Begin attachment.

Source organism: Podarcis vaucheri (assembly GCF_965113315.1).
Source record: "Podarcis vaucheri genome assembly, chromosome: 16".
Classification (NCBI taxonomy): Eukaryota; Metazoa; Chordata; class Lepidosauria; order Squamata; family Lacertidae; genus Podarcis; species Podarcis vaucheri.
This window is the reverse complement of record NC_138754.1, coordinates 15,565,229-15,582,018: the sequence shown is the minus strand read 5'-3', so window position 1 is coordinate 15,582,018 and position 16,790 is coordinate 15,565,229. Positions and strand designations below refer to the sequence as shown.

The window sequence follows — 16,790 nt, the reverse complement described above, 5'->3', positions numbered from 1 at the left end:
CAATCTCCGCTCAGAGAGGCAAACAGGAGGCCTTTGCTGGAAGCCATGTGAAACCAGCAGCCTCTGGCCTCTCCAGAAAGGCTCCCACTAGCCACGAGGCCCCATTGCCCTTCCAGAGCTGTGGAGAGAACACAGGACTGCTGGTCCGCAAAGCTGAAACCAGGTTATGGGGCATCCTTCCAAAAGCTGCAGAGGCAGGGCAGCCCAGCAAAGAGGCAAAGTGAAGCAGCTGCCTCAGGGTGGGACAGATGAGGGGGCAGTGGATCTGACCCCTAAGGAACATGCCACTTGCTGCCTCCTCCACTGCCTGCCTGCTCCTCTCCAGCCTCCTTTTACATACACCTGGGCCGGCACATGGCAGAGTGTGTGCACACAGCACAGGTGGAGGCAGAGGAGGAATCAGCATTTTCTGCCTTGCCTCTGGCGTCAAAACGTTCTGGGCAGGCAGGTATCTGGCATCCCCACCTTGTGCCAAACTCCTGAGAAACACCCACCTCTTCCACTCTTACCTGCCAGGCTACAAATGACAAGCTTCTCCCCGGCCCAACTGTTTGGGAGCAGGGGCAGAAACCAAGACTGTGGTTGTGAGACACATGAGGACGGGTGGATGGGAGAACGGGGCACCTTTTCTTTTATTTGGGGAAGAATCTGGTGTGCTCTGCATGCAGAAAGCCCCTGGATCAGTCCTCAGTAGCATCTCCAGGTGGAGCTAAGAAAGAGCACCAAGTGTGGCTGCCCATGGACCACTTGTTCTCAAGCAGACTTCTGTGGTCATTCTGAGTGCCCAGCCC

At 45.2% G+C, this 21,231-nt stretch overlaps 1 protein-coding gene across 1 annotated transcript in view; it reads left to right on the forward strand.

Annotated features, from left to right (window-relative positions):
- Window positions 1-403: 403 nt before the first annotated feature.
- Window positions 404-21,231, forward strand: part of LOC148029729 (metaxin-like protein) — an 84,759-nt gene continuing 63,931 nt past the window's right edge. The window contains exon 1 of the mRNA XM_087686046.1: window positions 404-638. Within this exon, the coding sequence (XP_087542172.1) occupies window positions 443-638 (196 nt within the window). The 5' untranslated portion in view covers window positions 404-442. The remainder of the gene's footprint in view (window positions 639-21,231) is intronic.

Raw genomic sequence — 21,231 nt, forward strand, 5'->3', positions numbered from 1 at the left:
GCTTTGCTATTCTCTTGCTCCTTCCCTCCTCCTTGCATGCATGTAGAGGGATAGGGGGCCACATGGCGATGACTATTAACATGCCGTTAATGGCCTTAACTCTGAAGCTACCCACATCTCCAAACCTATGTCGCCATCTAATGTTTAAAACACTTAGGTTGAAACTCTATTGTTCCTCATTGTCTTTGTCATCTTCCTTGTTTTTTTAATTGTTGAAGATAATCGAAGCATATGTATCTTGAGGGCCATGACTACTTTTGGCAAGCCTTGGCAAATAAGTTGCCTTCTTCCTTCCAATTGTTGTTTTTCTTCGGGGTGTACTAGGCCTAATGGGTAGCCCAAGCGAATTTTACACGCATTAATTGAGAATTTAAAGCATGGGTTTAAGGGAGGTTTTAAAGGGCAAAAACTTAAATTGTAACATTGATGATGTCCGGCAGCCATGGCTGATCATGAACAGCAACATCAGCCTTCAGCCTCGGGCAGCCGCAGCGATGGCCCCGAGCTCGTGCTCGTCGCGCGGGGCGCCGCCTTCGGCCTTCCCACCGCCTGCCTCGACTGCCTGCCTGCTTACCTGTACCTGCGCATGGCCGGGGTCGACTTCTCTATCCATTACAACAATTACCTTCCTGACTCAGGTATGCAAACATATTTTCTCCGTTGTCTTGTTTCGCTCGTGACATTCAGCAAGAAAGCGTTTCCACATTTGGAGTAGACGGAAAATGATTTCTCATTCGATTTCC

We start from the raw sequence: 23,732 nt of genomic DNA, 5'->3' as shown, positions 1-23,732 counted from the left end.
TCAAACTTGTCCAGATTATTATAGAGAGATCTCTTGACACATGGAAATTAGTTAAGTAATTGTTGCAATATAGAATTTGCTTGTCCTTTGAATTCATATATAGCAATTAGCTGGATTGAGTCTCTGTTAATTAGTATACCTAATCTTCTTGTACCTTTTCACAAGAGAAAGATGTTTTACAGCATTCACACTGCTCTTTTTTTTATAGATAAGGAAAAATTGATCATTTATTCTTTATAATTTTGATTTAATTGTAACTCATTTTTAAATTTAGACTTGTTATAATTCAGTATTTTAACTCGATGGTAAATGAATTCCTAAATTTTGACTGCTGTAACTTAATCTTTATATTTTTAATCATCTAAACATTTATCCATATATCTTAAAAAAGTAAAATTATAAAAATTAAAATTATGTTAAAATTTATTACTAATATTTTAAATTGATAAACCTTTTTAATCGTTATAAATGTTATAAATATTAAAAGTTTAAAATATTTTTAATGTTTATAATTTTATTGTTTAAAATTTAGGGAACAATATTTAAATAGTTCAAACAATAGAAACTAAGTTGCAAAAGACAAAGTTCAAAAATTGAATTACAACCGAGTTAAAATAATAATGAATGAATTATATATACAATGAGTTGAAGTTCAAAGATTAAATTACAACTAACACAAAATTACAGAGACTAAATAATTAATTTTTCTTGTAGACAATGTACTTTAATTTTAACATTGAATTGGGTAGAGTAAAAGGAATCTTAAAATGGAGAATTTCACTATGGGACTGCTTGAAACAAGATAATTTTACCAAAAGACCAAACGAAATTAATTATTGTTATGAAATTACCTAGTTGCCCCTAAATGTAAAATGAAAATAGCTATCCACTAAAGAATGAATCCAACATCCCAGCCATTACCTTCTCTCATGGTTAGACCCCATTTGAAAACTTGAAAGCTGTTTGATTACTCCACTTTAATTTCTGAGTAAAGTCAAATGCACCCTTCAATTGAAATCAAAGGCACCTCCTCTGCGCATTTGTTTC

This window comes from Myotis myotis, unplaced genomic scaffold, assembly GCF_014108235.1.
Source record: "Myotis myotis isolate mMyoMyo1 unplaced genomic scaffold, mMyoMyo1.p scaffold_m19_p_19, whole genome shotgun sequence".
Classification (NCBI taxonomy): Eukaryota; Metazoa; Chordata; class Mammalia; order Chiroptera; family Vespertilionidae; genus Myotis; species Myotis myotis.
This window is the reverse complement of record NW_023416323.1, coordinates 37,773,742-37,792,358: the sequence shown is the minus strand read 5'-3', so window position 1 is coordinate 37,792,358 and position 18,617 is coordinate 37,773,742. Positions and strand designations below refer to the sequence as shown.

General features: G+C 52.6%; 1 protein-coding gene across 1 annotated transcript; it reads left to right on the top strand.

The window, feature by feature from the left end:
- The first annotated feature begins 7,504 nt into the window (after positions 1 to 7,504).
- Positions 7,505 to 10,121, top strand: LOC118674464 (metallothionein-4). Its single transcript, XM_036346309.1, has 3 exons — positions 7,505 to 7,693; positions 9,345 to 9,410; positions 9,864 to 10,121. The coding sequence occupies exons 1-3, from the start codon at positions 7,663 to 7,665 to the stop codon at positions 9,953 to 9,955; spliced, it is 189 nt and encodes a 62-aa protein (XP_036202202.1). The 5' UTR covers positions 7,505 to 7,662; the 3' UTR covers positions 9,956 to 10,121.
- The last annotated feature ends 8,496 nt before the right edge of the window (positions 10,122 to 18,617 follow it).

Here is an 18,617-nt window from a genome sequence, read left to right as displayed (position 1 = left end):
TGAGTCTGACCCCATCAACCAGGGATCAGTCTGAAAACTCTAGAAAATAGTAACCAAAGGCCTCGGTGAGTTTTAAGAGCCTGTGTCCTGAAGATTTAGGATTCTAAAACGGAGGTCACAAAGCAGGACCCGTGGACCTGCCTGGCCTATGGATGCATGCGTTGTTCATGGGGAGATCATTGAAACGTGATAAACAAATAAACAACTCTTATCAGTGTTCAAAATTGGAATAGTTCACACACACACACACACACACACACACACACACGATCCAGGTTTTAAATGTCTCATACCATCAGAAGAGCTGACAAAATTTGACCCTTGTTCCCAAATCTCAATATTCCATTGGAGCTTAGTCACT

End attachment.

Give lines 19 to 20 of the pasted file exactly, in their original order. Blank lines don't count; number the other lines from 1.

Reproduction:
General features: G+C 52.6%; 1 protein-coding gene across 1 annotated transcript; it reads left to right on the top strand.

The window, feature by feature from the left end: